On paper the Nook Tablet is quite possibly the better device.  It has the same processing power, more RAM, and most importantly twice the local storage of the Kindle Fire.  This last alone was enough to get many people to declare it a clear winner before either device hit shelves.  Now that we can use them both side by side, the situation has drastically changed.

The Nook Tablet, despite having 16GB of storage space (~12GB available to users), severely restricts what users are able to do with that space.  To such a degree that the idea of purchasing the device as a video player without the intention of rooting it is fairly laughable.  Users will find that Barnes & Noble has chosen to allow a mere 1GB of storage for the loading of outside content.  While the remainder can be filled by anything B&N sells, the fact of the matter is that right now they don’t offer nearly enough content to justify the choice.

There is not, for example, a video store for the Nook Tablet.  Neither is there an MP3 service.  You can, of course, access services like Netflix or Pandora for all your media consumption needs, but should you desire to watch or listen to things that you yourself own already then chances are good there is a problem.  Basically the only thing available in any quantity besides apps, and the scarcity of Nook apps is another complaint to address at another time, is reading material.  It simply does not justify this.

While I think that anybody would agree that the Kindle Fire‘s 8GB on-board storage is one of its weak points, Amazon at least manages to expand your options.  Sure you might have trouble loading everything that you want onto the device at once, but you can always stream it or store in their provided cloud storage until it is needed.  This is in addition to also offering equally functional access to Netflix, Pandora, and basically everything else that the Nook Tablet is using to make up for its lack of media store integration.

What probably should have been a clear win for B&N has turned their device into a joke for many prospective buyers.  We can hope that as time goes on this will be changed via a software update of some sort since the Nook Tablet is honestly a decent piece of hardware for just $250.  It is ridiculous that to get any decent amount of storage space a new user should feel compelled to purchase a memory card when the drive is just sitting there more than half empty.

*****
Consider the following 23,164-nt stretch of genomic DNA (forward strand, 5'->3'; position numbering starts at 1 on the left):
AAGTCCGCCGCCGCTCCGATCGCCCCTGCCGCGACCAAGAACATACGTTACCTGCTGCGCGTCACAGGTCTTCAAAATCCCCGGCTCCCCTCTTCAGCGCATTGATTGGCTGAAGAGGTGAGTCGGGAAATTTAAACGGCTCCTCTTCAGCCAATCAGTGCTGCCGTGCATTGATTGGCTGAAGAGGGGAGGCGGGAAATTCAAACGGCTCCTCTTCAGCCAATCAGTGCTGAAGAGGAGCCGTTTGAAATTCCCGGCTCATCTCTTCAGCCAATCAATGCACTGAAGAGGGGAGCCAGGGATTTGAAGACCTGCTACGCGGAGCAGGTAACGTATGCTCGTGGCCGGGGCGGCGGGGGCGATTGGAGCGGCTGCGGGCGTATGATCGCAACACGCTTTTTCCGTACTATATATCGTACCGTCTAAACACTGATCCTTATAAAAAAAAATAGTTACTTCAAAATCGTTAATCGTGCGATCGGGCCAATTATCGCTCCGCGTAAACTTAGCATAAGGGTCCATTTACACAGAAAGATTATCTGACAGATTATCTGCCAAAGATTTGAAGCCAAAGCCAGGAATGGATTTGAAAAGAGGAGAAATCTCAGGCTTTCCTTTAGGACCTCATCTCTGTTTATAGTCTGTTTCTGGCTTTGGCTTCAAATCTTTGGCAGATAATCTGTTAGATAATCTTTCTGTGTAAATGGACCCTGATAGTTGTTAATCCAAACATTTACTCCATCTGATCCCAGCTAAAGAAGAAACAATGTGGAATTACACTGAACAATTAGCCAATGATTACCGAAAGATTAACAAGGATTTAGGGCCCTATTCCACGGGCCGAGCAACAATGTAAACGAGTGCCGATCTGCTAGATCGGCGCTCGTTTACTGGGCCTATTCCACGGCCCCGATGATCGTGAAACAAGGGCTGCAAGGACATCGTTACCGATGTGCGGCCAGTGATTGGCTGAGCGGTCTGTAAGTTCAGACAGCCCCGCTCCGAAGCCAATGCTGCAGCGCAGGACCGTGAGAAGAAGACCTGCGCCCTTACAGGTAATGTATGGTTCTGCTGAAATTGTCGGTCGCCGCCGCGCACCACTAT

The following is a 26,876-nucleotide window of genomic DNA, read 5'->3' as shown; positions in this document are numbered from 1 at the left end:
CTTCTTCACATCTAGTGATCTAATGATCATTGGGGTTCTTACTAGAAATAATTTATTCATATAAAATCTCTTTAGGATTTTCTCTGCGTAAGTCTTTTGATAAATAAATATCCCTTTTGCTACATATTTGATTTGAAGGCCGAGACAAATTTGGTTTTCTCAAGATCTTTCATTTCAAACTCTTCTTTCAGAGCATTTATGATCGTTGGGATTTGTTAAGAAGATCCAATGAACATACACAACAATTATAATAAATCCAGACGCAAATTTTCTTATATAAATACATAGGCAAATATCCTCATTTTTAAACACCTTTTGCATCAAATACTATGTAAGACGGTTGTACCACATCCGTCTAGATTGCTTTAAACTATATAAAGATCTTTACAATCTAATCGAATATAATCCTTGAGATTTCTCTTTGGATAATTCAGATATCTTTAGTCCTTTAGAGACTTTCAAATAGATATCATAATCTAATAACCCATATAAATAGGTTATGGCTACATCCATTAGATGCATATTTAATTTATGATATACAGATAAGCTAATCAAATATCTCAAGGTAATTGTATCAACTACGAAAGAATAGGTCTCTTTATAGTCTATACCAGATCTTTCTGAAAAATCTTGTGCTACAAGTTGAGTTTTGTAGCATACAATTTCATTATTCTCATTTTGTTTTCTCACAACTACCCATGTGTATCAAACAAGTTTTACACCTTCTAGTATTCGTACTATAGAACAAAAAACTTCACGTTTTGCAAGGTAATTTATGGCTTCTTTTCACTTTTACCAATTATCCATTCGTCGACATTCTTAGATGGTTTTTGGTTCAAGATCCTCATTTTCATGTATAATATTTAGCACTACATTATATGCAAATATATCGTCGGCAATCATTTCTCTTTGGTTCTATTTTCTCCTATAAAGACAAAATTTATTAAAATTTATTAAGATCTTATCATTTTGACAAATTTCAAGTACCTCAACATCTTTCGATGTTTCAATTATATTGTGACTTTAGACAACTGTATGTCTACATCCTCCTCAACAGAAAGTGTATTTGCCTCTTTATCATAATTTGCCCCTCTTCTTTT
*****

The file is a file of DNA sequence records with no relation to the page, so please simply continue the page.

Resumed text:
Amazon Confirms Apps For Hulu Plus, ESPN, and More!

Clearly the Kindle Fire is creating some buzz in the tablet community, and among people who just generally like these sort of gadgets in general.  With the announcement of the new Nook Tablet, though, some people had started looking more closely into potential shortcomings for the Amazon offering and quite possibly the biggest one was the external services tie ins.

While the Nook Tablet is completely giving up on offering its own unique video service in favor of letting customers find their own way among companies like Hulu, Netflix, Rhapsody, etc., Amazon kept touting their own library selection and the advantages inherent in the integration with this library.  Surely, the thinking goes, Amazon would be pointing out that they were allowing seemingly competing companies a place on their new device if such were the case.  I’ve often seen this cited as a reason for the Nook Tablet’s superiority since that device was announced, in fact.

Naturally this relies on incomplete information.  As I have mentioned previously, companies like Netflix and Pandora were among the few to have preview copies of the new Kindle Fire before it was officially announced and blocking access to the services these companies offer was never indicated in any way.  To head off these rumors, Amazon issued a press release this week emphasizing the large selection of media based apps that we can expect to see ready for their new tablet.